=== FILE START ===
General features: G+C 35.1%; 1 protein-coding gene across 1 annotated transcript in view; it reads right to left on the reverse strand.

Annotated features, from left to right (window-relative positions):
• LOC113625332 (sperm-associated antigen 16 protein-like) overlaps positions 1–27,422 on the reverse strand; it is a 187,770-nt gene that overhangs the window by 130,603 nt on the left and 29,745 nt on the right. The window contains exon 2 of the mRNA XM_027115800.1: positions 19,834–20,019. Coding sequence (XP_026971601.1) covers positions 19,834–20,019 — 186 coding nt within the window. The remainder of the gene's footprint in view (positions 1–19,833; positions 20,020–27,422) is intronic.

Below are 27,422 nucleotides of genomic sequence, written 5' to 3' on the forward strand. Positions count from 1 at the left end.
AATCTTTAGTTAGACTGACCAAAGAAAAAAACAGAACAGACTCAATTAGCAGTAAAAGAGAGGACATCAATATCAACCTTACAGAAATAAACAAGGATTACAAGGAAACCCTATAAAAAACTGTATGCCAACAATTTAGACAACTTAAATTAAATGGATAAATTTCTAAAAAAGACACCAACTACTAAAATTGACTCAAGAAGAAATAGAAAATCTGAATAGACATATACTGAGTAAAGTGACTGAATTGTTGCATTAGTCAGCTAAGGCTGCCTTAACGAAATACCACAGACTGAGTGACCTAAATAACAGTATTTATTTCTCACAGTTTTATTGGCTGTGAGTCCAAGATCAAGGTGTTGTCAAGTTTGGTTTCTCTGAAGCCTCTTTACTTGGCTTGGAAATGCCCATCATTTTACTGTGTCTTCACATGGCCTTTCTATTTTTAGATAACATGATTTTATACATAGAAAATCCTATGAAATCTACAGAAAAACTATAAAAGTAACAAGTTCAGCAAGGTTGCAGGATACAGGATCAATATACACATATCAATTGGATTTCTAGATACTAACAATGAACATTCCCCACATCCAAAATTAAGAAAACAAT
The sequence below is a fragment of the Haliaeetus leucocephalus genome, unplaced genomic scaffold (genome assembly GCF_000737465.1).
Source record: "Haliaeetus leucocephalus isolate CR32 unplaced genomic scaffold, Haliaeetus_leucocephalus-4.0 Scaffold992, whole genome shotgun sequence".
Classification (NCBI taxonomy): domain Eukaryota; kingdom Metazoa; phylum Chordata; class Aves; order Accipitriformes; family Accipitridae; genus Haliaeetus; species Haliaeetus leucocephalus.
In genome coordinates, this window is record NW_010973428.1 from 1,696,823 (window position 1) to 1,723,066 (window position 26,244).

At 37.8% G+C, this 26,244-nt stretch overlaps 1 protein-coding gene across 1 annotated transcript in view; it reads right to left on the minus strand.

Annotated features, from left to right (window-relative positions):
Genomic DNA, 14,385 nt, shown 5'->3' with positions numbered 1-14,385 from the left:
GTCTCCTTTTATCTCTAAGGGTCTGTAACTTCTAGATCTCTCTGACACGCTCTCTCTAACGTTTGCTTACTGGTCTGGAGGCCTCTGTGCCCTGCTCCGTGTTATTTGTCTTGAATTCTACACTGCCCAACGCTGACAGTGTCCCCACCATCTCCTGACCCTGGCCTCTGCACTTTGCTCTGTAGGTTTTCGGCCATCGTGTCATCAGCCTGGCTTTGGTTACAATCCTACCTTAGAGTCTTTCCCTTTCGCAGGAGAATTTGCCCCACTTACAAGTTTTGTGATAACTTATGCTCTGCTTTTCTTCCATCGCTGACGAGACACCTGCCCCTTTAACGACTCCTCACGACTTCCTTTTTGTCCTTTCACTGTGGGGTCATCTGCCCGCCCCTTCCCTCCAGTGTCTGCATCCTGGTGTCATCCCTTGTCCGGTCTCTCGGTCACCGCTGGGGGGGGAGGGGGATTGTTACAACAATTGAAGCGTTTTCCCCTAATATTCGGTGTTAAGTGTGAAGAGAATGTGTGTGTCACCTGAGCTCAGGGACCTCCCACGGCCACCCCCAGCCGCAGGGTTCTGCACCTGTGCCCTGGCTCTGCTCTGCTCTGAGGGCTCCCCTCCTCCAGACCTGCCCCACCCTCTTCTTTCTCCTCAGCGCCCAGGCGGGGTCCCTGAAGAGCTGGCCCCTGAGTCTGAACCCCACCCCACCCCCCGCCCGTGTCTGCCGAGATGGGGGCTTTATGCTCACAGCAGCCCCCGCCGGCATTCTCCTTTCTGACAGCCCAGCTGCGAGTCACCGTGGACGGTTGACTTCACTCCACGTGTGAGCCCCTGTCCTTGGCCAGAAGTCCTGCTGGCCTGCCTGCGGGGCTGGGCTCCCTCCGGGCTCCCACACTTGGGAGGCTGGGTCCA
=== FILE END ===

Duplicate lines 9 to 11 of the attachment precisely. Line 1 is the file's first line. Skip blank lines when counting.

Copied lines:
In genome coordinates, this window is record NW_010973428.1 from 1,696,823 (window position 1) to 1,723,066 (window position 26,244).

At 37.8% G+C, this 26,244-nt stretch overlaps 1 protein-coding gene across 1 annotated transcript in view; it reads right to left on the minus strand.

Annotated features, from left to right (window-relative positions):